The worst smell by far, ever, on the mail route or anyplace for that matter, was when I delivered to a commercial chicken business. On a hot day such as today, I would actually gag at the smell. I would start holding my breath as I approached and try to only breath through my mouth while in the area. Thankfully, the chickens are retired.

Who would have thought that chickens smell worse than pigs. I guess I can put it all behind me because we had egg and bacon sandwiches for supper.

Monday, June 20, 2005

Wheel Bug member of Assassin Family



A mailbox is a private container. The sanctity of the mail is assured every individual because of this Federal law. However, no one has informed the many creatures who find their way inside these boxes that they could go to jail or worse yet, squished, for being caught there.

As for me, I tend to ignore these little inhabitants. I figure if they leave me alone, then I will leave them alone. I was going to write a little about some of the freeloaders. But, after emailing Chip & following his information & links, there is one that deserves more space.

The picture posted above is a immature Wheel Bug, which, by the way, is a True Bug as opposed to a Lady Bug or June bug which are beetles. The mouthparts of a typical bug are made for biting, the true bug has a tube that pierces and sucks out juices.

The following is an account of how the Wheel Bug kills it's prey as written by Rob Curtis of the Hilton Pond Center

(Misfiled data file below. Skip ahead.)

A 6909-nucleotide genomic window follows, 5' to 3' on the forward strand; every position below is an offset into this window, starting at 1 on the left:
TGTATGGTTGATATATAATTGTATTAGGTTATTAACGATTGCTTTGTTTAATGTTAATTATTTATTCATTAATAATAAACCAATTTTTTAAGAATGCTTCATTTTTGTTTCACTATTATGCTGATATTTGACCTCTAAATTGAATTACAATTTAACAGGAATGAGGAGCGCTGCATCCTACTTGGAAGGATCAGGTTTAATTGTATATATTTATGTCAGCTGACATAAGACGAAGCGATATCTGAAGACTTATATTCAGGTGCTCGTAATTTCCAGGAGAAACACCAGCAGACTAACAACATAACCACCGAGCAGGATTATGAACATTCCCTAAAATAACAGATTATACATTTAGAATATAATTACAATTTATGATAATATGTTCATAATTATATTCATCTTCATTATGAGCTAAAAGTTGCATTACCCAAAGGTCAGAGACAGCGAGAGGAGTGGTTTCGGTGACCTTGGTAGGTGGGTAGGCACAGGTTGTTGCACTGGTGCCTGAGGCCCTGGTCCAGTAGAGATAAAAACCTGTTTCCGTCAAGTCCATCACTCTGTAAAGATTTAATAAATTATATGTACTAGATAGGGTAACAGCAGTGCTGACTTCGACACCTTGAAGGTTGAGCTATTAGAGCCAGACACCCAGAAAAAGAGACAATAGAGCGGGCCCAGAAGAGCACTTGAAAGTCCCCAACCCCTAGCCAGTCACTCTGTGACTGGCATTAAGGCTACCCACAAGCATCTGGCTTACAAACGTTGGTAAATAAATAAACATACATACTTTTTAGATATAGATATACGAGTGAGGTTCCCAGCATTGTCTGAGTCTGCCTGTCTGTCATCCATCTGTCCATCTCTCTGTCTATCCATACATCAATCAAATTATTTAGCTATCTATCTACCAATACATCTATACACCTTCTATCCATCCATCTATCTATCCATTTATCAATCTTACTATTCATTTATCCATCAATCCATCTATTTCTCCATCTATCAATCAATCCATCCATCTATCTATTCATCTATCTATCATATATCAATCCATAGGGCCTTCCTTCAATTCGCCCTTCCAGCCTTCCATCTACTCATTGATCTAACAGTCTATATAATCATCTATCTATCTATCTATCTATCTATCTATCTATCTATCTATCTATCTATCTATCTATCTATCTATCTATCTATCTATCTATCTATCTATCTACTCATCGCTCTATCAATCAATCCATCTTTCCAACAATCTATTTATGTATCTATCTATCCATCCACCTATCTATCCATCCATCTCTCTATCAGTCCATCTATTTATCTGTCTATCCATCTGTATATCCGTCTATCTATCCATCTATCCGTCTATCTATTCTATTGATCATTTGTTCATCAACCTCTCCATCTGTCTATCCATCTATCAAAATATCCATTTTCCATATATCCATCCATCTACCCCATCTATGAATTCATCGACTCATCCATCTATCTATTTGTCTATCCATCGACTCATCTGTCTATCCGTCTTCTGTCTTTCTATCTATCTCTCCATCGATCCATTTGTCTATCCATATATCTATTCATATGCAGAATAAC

The Wheel Bug has some of the best-developed mouthparts of any True Bug. Its formidable beak arises at the anterior end of its long tubular head and unfolds forward. When it encounters a prey item--usually some adult insect or caterpillar--it typically lunges forward in its own slow way, grabs onto the prey with its front legs, and buries its hypodermic beak into some soft body part of the hapless prey. The Wheel Bug then injects enzyme-laden saliva--which immobilizes the prey within 30 seconds and turns its parts into porridge--after which the predatory bug sucks out all the victim's bodily fluids. This activity, of course, kills the prey item, which is why the Wheel Bug is classified in the Reduviidae--the Assassin Bug Family.

Note the eye which is called a "bulbous compound eye" and it also has a simple eye. There are two long jointed antennae which it uses to smell. When disturbed it produces an odor from scent sacs in its anus. These little bugs know what is going on in their world and those of us around them know they are there.

I learned two very important points about the Wheel Bug in my brief and not too thorough research. First, don't let them stick their beak in my hand and suck out my fluids because some say it hurts ten times more than a hornet sting. Secondly, don't kill them because these assassin bugs will eat agricultural pests such as grasshoppers larger than themselves. I will flick them off the lids & absolutely not let them fall down into the truck.

Sunday, June 19, 2005

See No Evil, Speak No Evil, Hear No Evil

Wouldn't it be nice if it was this simple.


Salina Family liked the yard art.We had a great visit. Their yard is finished--they have worked very hard on the landscaping and it shows. The grandboys were superheros most of the day with towels for capes.